Usually when you start a research project you have an idea of what you are looking for and what the outcome will be. For the purpose of this post, I will be starting with the assumption that women had a hard time being accepted as doctors. That is what most of the writing and research has said.

I started there also, but here is where I challenge that assumption. The research I have done shows there are many women doctors in Colorado from the 1870’s to 1900.  There are far more women who went to medical school, received licenses and practiced in the state than one would expect. Add to this the overall state population during that  time  you will see how one could challenge the accepted norm. The research also led to making a connection to the women’s movement of the 1960′ & 70’s.

Census Pop.
1860 34,277
1870 39,864 16.3%
1880 194,327 387.5%
1890 413,249 112.7%
1900 539,700 30.6%

Prior to 1974 when Angie Dickinson starred in “Police Woman”, there had not been a successful television drama with a female lead. Yes, women had television shows but most were not weekly dramas. Now, women consistently star in and have their own television dramas, comedies, even their own networks.

Dickinson as Pepper Anderson, 1975 in Police Woman


If women can become equals in an industry that has been dominated by men within such a short period of time, who says the same may not have occurred in the 1800’s. There were many women who were practicing along side husbands, or singly in hospitals, sanatoriums and private practice. They could not have survived if they were not accepted and had a clientele. They not only survived, a number of them thrived.

Am I correct in my assumption? Perhaps not, but by challenging the norm I have allowed myself to look for other pieces of information. You only find what you are looking for, unless of course you challenge that assumption and see what else you can find.  Time and research will tell. But for now, I’m off on the adventure of a lifetime in research.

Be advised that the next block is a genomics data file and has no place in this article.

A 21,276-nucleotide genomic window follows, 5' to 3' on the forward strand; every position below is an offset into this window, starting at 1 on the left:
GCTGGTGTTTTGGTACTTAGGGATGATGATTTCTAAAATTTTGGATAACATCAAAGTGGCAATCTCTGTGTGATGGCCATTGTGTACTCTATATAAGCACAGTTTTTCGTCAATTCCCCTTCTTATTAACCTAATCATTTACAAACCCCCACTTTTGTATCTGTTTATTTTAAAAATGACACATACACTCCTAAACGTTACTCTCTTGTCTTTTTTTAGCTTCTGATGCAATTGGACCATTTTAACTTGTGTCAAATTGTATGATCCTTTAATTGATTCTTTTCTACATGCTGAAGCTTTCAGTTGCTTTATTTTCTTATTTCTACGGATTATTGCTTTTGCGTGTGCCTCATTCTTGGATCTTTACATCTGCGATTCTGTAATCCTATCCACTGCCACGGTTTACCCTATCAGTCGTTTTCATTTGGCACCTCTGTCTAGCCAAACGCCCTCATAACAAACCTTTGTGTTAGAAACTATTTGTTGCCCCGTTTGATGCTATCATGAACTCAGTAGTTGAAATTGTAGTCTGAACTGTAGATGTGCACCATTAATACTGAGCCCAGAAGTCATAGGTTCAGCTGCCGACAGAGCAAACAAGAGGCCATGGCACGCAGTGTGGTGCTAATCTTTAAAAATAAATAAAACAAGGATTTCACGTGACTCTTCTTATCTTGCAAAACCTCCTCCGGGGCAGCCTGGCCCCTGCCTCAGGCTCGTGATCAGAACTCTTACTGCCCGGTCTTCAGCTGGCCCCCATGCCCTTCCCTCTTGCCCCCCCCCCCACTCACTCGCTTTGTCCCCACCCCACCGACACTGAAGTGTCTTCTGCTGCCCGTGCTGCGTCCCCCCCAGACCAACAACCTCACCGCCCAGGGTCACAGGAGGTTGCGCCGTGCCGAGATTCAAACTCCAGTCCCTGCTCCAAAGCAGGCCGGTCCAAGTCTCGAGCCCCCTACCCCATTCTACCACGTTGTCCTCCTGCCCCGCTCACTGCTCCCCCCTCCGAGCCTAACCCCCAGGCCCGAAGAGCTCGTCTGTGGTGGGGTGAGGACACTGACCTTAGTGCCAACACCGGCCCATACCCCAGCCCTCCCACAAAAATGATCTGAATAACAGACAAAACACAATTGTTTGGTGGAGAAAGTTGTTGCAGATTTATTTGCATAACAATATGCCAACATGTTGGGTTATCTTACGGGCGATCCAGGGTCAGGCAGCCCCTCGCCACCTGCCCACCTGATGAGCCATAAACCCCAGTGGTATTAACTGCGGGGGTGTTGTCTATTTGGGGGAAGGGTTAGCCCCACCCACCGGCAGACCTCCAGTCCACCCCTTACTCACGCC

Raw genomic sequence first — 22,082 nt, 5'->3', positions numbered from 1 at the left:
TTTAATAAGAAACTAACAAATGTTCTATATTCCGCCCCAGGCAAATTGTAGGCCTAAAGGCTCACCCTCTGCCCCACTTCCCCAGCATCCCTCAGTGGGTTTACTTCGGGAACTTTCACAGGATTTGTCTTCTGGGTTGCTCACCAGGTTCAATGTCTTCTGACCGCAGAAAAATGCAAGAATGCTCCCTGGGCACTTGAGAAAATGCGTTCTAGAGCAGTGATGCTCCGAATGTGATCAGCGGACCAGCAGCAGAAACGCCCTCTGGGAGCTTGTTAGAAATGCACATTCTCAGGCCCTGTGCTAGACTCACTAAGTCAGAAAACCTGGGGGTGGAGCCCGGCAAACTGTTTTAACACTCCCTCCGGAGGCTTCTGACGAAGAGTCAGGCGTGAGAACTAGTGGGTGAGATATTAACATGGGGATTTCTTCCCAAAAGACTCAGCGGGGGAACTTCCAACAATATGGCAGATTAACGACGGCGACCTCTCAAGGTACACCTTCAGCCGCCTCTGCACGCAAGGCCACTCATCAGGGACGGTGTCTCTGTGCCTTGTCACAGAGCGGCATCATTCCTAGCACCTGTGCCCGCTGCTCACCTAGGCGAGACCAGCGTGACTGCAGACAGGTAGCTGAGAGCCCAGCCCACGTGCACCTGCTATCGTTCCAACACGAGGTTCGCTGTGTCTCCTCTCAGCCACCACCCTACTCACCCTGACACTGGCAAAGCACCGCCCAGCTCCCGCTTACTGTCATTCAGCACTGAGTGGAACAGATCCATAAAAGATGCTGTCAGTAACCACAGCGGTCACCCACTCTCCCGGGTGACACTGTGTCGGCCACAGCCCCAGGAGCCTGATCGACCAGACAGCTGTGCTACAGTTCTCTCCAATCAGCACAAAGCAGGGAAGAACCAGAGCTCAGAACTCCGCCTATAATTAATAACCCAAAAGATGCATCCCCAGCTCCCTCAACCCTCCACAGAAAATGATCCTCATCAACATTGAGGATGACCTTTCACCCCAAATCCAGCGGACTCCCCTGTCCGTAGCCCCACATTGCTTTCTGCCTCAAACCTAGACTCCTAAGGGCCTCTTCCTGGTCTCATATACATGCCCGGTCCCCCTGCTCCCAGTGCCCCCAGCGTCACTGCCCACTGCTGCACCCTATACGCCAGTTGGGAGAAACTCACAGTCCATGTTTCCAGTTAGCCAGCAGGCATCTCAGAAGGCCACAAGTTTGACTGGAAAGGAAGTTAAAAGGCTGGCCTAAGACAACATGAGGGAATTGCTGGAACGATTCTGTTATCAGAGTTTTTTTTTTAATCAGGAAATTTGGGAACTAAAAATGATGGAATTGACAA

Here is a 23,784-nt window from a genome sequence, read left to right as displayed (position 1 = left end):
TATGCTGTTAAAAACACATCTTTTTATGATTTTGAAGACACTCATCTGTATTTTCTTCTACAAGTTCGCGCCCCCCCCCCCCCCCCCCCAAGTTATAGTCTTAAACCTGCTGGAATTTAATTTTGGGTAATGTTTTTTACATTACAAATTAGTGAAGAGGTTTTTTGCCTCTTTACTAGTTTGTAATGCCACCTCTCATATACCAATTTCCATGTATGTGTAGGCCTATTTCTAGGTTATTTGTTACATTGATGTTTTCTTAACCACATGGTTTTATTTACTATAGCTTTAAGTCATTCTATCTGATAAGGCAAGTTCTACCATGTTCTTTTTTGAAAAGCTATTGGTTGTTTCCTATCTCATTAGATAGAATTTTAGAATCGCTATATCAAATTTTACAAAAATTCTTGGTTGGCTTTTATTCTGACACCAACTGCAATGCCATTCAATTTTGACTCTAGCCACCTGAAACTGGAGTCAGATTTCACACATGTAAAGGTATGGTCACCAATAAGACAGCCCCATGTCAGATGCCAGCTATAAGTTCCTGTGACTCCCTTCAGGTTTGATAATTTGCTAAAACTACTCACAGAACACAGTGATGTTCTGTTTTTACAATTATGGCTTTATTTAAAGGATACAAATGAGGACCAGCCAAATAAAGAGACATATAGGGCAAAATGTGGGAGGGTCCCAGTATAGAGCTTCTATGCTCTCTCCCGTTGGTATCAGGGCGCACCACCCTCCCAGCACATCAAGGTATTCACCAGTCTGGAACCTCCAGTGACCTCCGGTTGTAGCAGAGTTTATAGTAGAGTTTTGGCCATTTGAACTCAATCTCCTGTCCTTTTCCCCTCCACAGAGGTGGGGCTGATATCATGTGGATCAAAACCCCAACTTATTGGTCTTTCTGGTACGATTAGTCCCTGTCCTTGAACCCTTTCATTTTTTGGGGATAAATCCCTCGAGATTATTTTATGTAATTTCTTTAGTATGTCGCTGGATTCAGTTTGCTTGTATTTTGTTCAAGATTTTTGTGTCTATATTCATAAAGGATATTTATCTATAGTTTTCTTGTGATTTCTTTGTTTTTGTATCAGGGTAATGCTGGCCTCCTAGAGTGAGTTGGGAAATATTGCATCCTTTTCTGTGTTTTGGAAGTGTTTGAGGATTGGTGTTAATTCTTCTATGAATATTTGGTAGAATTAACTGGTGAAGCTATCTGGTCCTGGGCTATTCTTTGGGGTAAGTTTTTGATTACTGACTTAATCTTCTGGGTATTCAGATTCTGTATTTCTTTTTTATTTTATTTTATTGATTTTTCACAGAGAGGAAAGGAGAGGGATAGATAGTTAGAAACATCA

Product Details
also available as an ebook on Barnes & Noble and Smashwords.

Doris Gardner-McCraw/Angela Raines
Author, Speaker, Historian-specializing in
Colorado and Women’s History

Author Page:
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The Christmas Day the guns of the Western Front grew silent

This post just three days after Christmas is by Mike Staton.
This post just three days after Christmas is by Mike Staton.

In December of 1914 the new war was as fresh as the corsage of a girl at a Christmastime Boston cotillion ball.

In the United States in 1914, the war had yet to mangle the lives of American boys and wouldn’t do so until much later. In Europe, the war was less than five months old and the trenches still newly dug. While the casualties in Flanders were disheartening, the death tolls would become much worse in the years ahead – until the guns grew silent on November 11, 1918.

On Christmas Eve one hundred years ago, soldiers were still innocent enough – even naive enough – to believe they could fraternize with the enemy on the day of Christ’s birth – sing carols together, share cigarettes and booze, exchange presents, even play a game of soccer.

So they unofficially organized a ceasefire for Christmas Day. The Germans made the first move. They sent a chocolate cake to the British line on Christmas Eve, along with a note that proposed a truce so that the Germans could hold a concert. The generous British accepted the ceasefire and offered tobacco as their present to the Germans.

British and German soldiers stand together during the unofficial Christmas Day truce of 1914. As the war progressed and million were maimed and killed, such ceasefires became harder to make happen.
British and German soldiers stand together during the unofficial Christmas Day truce of 1914. As the war progressed and million were maimed and killed, such ceasefires became harder to make happen.

Even nowadays, the Christmas Day in No-Man’s Land on Flanders fields is remembered as a moment where the spirit of “Joyeux Noel” prevailed in what was otherwise a brutal, no-quarters-given war, the first to be called a world war.

During the ceasefire, more than 100,000 British and German soldiers lowered their guns. Soldiers exchanged gifts and played soccer with the enemy. There are many accounts of the Christmas Day ceasefire in diaries and letters. Nearly all are from men who later died in the war that stole away an entire generation of European men. One such soldier was Staff Sergeant Clement Barker, a British soldier.

Barker wrote to his brother, “…a messenger come over from the German lines and said that if they did not fire on Xmas day, they (the Germans) wouldn’t do so in the morning (Xmas day). A German looked over the trench – no shots – our men did the same, and then a few of our men went out and brought the dead in and buried them and the next thing happened, a football kicked out of our trenches and Germans and English played football.”